I have a strong love-hate thing going with historical fiction – I love history but I hate it when people who I find interesting are written badly. I don’t actually mind if they’re made into a villain but I really do feel fed up when Philippa Gregory cranks out yet another book about where the women giggle and simper and flounce about batting their eyelashes. The only way I got through The White Queen was because I had done my back in and the mental pain of reading Gregory’s dreadful prose was a comparatively pleasant distraction from the physical agony of a lower back in spasm. Elizabeth Fremantle’s book is nothing like as dispiriting as anything Philippa Gregory puts out but given how much I enjoyed Queen’s Gambit, I had really hoped that I had finally found an author of historical fiction to admire. It wasn’t that I hated Sisters of Treason, it just left no real impression.
Given that this is my third time reviewing a book about the Grey sisters, I feel slightly guilty retreading the plot of their lives. Sisters of Treason kicks off with a bang with the execution of Jane and this scene was in many ways the most successful of the novel. Jane is steeled for martyrdom and is far more composed than her mother and although it was perhaps something of a stretch to imagine a last-minute reunion before the axe fell, Fremantle engineers it in a way that is credible. Less believable is Frances Brandon’s baffling francophilia. Frances Brandon is another character who has gone through something of a personality transplant – rather than being the cold-blooded harpy who ordered her daughter to her death, over the past few years her behaviour has been re-evaluated more favourably and now she is a terribly good sort of woman who loved her daughters but was manipulated by her ambitious husband. Quite why Fremantle chose to extend this re-evaluation by making her launch into French phrases mid-sentence was unclear. Given that she only ever used simple phrases which the average non-French-speaker could understand, it did not feel in any way natural. And every time the Grey girls referred to their mother as ‘Maman’, it grated. I know that they could not exactly call her ‘Mum’ but Maman? Really?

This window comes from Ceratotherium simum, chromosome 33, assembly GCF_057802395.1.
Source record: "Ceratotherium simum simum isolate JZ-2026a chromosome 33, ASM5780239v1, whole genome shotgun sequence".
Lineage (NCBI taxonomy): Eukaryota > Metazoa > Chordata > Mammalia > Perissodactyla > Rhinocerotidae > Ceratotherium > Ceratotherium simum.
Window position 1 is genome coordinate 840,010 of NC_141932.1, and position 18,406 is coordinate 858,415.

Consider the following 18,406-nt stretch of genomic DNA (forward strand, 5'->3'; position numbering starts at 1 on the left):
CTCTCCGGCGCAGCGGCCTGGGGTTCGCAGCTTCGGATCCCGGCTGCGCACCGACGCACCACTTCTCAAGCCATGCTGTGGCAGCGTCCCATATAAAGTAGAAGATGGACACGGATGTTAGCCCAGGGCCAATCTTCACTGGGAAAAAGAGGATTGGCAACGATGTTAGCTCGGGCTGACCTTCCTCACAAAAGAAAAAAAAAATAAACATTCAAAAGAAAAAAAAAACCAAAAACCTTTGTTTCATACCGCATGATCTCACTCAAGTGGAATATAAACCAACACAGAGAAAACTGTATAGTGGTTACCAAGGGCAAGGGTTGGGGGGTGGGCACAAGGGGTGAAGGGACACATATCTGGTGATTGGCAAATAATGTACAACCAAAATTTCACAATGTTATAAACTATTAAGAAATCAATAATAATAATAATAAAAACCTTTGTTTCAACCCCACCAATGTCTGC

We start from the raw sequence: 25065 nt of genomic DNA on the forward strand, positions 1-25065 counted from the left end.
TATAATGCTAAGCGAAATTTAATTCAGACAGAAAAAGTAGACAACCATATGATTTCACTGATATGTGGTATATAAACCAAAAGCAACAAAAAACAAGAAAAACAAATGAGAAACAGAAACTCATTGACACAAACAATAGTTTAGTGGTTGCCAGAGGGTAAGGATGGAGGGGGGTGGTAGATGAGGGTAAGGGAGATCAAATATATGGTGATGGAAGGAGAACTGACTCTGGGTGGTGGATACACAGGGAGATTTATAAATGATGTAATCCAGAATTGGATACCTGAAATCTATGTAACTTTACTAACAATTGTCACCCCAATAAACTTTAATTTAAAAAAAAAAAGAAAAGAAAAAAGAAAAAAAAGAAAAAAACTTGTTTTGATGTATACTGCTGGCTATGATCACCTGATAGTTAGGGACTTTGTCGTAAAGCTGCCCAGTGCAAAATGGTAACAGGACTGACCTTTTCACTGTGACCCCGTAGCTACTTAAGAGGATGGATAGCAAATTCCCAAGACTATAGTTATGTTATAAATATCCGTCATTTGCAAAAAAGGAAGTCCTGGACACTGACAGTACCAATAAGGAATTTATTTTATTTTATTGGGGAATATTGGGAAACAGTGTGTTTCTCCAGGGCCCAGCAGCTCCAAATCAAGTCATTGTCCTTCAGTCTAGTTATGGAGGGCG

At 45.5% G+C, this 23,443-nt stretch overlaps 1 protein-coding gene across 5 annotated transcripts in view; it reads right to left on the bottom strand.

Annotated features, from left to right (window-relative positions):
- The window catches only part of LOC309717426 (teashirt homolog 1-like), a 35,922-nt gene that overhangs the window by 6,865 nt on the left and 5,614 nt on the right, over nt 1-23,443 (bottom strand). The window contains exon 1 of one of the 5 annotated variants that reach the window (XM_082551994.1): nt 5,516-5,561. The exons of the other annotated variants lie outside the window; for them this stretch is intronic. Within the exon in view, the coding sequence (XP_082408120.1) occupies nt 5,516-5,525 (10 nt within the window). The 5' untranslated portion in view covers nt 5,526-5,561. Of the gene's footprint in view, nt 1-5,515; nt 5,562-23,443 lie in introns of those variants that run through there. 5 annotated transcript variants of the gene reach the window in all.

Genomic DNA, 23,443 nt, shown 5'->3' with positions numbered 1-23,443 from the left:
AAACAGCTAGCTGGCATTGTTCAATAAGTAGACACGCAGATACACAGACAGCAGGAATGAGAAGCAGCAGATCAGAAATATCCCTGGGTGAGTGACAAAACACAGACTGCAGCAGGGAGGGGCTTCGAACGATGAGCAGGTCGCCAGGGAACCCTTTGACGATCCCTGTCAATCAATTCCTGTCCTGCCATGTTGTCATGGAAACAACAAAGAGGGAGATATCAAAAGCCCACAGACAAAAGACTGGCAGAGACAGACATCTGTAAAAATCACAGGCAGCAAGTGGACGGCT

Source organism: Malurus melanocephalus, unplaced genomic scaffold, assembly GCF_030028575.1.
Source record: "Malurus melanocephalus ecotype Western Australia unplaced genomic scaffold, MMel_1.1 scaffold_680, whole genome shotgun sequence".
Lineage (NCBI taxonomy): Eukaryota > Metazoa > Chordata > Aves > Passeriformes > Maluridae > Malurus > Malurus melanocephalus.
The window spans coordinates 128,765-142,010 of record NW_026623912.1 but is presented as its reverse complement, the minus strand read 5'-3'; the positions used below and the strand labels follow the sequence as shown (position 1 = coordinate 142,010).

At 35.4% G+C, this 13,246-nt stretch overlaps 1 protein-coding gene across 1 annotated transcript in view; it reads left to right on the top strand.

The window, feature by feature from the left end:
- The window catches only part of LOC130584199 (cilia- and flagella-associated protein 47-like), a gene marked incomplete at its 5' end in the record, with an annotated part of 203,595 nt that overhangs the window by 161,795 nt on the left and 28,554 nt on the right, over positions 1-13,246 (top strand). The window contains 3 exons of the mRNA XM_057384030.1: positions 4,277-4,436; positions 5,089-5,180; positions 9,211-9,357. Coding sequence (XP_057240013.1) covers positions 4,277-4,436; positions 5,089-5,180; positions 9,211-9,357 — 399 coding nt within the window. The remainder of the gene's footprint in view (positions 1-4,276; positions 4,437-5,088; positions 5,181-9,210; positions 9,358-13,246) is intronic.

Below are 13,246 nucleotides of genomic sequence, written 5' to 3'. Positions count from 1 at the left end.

Probably by Levina Teerlinc
As with its predecessor Queen’s Gambit, Fremantle has done her research and stirred in a few extra real life people – last time it was a famous playwright and a royal physician. This time, she has summoned up portraitist Levina Teerlinc and imagined for her a connection with the Grey family. The narration of Sisters of Treason was split between Katherine, Mary and Levina but I felt that the latter could have been safely dropped. Levina’s story did not catch me as much as Nicholas’ did in Queen’s Gambit, hers was the ancient work vs family debate that has plagued women since time immemorial but Levina’s family life felt ill-defined and vague. Other than occasional flashes, even her apparent religious principles felt out of focus. I understood Nicholas’ loyalty to Katherine Parr in Fremantle’s last novel and I believed in it. It just seemed a bit of a stretch to give credence to the notion that Levina de Teerlinc would sacrifice her family’s well-being to run after the Grey girls, that she was so close to them that she was present at Jane’s death, managed to smuggle herself into the Tower to visit Katherine and befriended Mary too. To be frank, what with her Great Artistic Talent, her Loyalty and Warmth etc, etc, Levina felt a bit too Awesome for comfort – she felt like a Mary-Sue.